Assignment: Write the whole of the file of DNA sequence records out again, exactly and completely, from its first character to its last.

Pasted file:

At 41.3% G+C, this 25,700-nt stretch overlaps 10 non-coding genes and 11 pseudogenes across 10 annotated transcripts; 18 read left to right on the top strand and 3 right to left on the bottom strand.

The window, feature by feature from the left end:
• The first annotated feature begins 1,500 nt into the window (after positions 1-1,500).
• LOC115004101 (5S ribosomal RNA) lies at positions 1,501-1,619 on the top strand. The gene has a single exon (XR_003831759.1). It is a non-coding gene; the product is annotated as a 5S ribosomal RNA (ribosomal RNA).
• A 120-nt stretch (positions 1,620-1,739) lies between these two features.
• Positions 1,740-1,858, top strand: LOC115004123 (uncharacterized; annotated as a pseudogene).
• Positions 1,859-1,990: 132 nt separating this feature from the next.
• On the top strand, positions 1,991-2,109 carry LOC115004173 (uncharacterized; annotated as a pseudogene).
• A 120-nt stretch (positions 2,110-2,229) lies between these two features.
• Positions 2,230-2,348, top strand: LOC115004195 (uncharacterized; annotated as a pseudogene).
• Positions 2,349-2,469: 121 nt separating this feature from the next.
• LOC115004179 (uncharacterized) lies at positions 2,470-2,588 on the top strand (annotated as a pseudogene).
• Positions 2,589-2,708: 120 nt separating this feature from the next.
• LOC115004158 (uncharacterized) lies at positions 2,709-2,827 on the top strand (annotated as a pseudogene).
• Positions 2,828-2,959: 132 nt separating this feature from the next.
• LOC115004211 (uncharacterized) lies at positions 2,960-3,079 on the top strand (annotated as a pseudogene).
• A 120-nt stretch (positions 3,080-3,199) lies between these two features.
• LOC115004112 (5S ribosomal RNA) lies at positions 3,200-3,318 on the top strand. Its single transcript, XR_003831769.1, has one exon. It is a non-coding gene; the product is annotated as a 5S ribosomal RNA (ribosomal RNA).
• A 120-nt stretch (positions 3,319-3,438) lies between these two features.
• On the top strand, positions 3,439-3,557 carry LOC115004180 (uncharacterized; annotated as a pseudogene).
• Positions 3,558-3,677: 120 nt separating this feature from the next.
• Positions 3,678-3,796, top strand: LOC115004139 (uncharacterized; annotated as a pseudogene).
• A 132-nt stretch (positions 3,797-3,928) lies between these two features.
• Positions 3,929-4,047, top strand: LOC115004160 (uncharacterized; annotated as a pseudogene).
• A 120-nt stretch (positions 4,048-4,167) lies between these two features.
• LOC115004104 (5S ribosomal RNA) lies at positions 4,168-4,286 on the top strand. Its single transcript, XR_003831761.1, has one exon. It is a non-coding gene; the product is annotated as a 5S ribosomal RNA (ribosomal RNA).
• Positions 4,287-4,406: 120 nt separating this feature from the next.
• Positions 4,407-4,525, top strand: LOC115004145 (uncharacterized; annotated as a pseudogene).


At 41.3% G+C, this 25,700-nt stretch overlaps 10 non-coding genes and 11 pseudogenes across 10 annotated transcripts; 18 read left to right on the top strand and 3 right to left on the bottom strand.

The window, feature by feature from the left end:
• The first annotated feature begins 1,500 nt into the window (after positions 1-1,500).
• LOC115004101 (5S ribosomal RNA) lies at positions 1,501-1,619 on the top strand. The gene has a single exon (XR_003831759.1). It is a non-coding gene; the product is annotated as a 5S ribosomal RNA (ribosomal RNA).
• A 120-nt stretch (positions 1,620-1,739) lies between these two features.
• Positions 1,740-1,858, top strand: LOC115004123 (uncharacterized; annotated as a pseudogene).
• Positions 1,859-1,990: 132 nt separating this feature from the next.
• On the top strand, positions 1,991-2,109 carry LOC115004173 (uncharacterized; annotated as a pseudogene).
• A 120-nt stretch (positions 2,110-2,229) lies between these two features.
• Positions 2,230-2,348, top strand: LOC115004195 (uncharacterized; annotated as a pseudogene).
• Positions 2,349-2,469: 121 nt separating this feature from the next.
• LOC115004179 (uncharacterized) lies at positions 2,470-2,588 on the top strand (annotated as a pseudogene).
• Positions 2,589-2,708: 120 nt separating this feature from the next.
• LOC115004158 (uncharacterized) lies at positions 2,709-2,827 on the top strand (annotated as a pseudogene).
• Positions 2,828-2,959: 132 nt separating this feature from the next.
• LOC115004211 (uncharacterized) lies at positions 2,960-3,079 on the top strand (annotated as a pseudogene).
• A 120-nt stretch (positions 3,080-3,199) lies between these two features.
• LOC115004112 (5S ribosomal RNA) lies at positions 3,200-3,318 on the top strand. Its single transcript, XR_003831769.1, has one exon. It is a non-coding gene; the product is annotated as a 5S ribosomal RNA (ribosomal RNA).
• A 120-nt stretch (positions 3,319-3,438) lies between these two features.
• On the top strand, positions 3,439-3,557 carry LOC115004180 (uncharacterized; annotated as a pseudogene).
• Positions 3,558-3,677: 120 nt separating this feature from the next.
• Positions 3,678-3,796, top strand: LOC115004139 (uncharacterized; annotated as a pseudogene).
• A 132-nt stretch (positions 3,797-3,928) lies between these two features.
• Positions 3,929-4,047, top strand: LOC115004160 (uncharacterized; annotated as a pseudogene).
• A 120-nt stretch (positions 4,048-4,167) lies between these two features.
• LOC115004104 (5S ribosomal RNA) lies at positions 4,168-4,286 on the top strand. Its single transcript, XR_003831761.1, has one exon. It is a non-coding gene; the product is annotated as a 5S ribosomal RNA (ribosomal RNA).
• Positions 4,287-4,406: 120 nt separating this feature from the next.
• Positions 4,407-4,525, top strand: LOC115004145 (uncharacterized; annotated as a pseudogene).